Pelabresib Combo Leads to Outcomes Linked to Better Survival in Myelofibrosis

A phase 3 trial determined that patients receiving the pelabresib-Jakafi combination showed differences in anemia responses, an expert said.

The addition of pelabresib to Jakafi (ruxolitinib) tended to improve outcomes and quality of life in patients with myelofibrosis, according to updated data from the phase 3 MANIFEST-2 clinical trial.

The trial is still ongoing. But data from it so far show that the addition of pelabresib to Jakafi could change the way that myelofibrosis is treated, according to study author, Dr. John Mascarenhas.

“This is an important trial because it has the potential to be paradigm-shifting in the sense of moving away from the standard practice, which has been — for over a decade — single-agent JAK inhibitor, usually [Jakafi] to treat myelofibrosis in patients who are naïve to these therapies,” Mascarenhas, professor of Medicine and director of the Leukemia Program at Mount Sinai, said in an interview with CURE®.

MANIFEST-2, which is one of the largest myelofibrosis studies, involves patients with myelofibrosis who have not previously been treated. Researchers randomly assigned half the patients to receive pelabresib plus Jakafi. The other half were randomly assigned to receive a placebo plus Jakafi.

Pelabresib Helps Decrease Spleen Size

Data from the ongoing trial showed that more patients in the pelabresib group saw a 35% or more reduction in the volume of their spleen compared to those in the placebo group. Specifically, 66% of patients experienced at least a 35% reduction in spleen volume, compared to 66% of patients in the placebo group.

“So it doubled response rates from the spleen,” Mascarenhas said.

Spleen enlargement is a common result of myelofibrosis, which is a disease of the bone marrow. When myelofibrosis causes the bone marrow to continually produce unhealthy cells, it can overwork and enlarge the spleen, according to the Cleveland Clinic. This spleen growth, also known as splenomegaly, not only impacts patients’ quality of life, but it can affect outcomes, too.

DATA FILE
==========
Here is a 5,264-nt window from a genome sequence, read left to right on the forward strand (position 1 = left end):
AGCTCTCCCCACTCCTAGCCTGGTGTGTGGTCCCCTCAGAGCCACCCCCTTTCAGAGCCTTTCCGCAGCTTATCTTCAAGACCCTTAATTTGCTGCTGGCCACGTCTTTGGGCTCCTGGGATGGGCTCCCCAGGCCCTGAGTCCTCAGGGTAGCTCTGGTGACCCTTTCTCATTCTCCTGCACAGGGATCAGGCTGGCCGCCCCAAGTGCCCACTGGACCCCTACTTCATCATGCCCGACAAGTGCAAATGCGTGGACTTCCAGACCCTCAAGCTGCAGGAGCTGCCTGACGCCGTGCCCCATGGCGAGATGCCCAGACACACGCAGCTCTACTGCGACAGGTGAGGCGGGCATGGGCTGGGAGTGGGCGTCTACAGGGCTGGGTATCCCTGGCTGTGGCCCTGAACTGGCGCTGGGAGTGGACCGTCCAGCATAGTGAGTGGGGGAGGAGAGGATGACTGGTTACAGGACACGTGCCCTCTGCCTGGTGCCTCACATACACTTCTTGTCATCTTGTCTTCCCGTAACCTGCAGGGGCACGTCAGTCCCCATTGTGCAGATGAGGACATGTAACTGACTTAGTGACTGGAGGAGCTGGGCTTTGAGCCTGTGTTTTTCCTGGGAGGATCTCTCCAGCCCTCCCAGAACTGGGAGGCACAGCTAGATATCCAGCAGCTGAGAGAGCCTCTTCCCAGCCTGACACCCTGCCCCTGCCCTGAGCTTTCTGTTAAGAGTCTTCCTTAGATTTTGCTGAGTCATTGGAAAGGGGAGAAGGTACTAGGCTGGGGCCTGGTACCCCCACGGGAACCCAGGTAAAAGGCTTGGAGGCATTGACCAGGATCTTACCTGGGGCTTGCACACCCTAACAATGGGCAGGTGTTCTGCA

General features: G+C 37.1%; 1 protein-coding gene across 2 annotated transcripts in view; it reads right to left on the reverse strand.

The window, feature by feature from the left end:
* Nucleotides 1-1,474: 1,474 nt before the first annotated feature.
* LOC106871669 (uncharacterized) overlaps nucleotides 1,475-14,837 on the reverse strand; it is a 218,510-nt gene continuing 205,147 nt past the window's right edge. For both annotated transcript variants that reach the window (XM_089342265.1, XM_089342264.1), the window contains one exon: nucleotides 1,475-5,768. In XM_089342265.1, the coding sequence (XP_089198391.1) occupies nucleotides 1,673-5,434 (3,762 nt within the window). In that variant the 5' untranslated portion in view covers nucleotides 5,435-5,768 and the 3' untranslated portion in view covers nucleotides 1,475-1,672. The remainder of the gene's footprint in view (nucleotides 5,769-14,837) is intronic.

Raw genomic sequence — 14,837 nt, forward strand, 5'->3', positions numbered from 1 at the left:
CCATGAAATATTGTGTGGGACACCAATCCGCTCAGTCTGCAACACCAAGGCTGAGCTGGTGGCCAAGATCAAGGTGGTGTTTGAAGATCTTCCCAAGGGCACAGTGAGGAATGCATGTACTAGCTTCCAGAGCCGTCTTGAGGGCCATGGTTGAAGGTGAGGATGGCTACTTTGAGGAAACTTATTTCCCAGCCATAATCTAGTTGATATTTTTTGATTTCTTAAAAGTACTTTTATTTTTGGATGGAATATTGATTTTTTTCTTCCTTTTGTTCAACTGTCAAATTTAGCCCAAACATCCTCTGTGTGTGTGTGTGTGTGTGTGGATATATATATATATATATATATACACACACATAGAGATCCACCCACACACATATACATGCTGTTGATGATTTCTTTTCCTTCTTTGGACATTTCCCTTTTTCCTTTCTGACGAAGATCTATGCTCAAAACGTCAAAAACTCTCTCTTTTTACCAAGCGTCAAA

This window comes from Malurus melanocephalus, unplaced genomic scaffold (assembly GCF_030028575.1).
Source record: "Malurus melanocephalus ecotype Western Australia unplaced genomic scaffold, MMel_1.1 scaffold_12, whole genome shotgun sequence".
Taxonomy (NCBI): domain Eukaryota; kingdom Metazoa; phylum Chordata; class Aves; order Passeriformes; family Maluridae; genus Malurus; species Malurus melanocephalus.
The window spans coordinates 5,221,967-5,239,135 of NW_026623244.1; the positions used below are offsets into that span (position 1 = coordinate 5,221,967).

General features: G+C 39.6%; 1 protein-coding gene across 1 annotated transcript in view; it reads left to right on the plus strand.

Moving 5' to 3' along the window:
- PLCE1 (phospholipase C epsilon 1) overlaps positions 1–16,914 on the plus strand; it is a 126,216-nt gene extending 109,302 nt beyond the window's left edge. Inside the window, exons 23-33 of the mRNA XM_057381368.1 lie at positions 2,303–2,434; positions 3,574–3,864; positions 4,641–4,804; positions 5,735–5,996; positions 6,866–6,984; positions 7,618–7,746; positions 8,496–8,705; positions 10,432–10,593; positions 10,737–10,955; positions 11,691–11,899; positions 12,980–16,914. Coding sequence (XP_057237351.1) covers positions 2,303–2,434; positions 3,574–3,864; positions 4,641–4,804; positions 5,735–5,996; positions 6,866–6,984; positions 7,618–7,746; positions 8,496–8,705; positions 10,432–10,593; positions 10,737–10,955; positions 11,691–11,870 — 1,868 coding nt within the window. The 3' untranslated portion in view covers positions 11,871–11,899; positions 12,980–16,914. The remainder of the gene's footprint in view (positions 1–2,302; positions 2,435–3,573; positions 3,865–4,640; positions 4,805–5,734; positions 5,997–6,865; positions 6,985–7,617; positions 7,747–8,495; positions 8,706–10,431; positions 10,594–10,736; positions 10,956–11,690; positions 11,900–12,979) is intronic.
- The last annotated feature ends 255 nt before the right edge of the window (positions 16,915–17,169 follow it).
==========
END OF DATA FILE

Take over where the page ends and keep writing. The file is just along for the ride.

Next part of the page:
“Patients who have small spleens are likely to do better overall,” Mascarenhas said. “There is data from early-phase trials of Jakafi that [shows] if you associate patients by the depth of spleen response, that correlates with survival.”

Outcomes Associated With Improved Survival in Myelofibrosis

Mascarenhas also cited data from the RR6 prognostic model, which analyzed patients with myelofibrosis within the first six months of Jakafi treatment. Improved survival was associated with the following facets:

  • A higher dose of Jakafi, which also correlated with a better spleen response
  • A 30% or more reduction in spleen size
  • Being independent of transfusions at the study start and three- and six-month marks

Relating those data to MANIFEST-2, Mascarenhas explained that the pelabresib-Jakfi combination tended to be tolerable. “So we were able to maintain a dose intensity with [Jakafi] and get much deeper spleen responses. There was also a difference in anemia responses. There were less transfusion-dependent patients in the combination arm. So it suggests those three different aspects of RR6 that are associated with improved survival.”

READ MORE: Research Nurse Breaks Down Myelofibrosis-Related Anemia

What’s Next for Pelabresib Plus Jakafi?

Longer-term outcomes such as overall survival (time from treatment until death of any cause) and progression-free survival (time from treatment until disease worsening or death) from MANIFEST-2 are still not ready yet. However, Mascarenhas mentioned that the data may eventually be used in vying for potential Food and Drug Administration (FDA) approval.

“There is an interest in trying to get this data in front of the [Food and Drug Administration] and have discussions about whether there’s a path forward for approval. where we would be trying to shift the paradigm away from single-agent [Jakafi] — which is a great drug — but to try to bring the treatment of myelofibrosis into the modern age of combination therapies with the premise that a deeper response would ultimately afford the patient a better outcome.”

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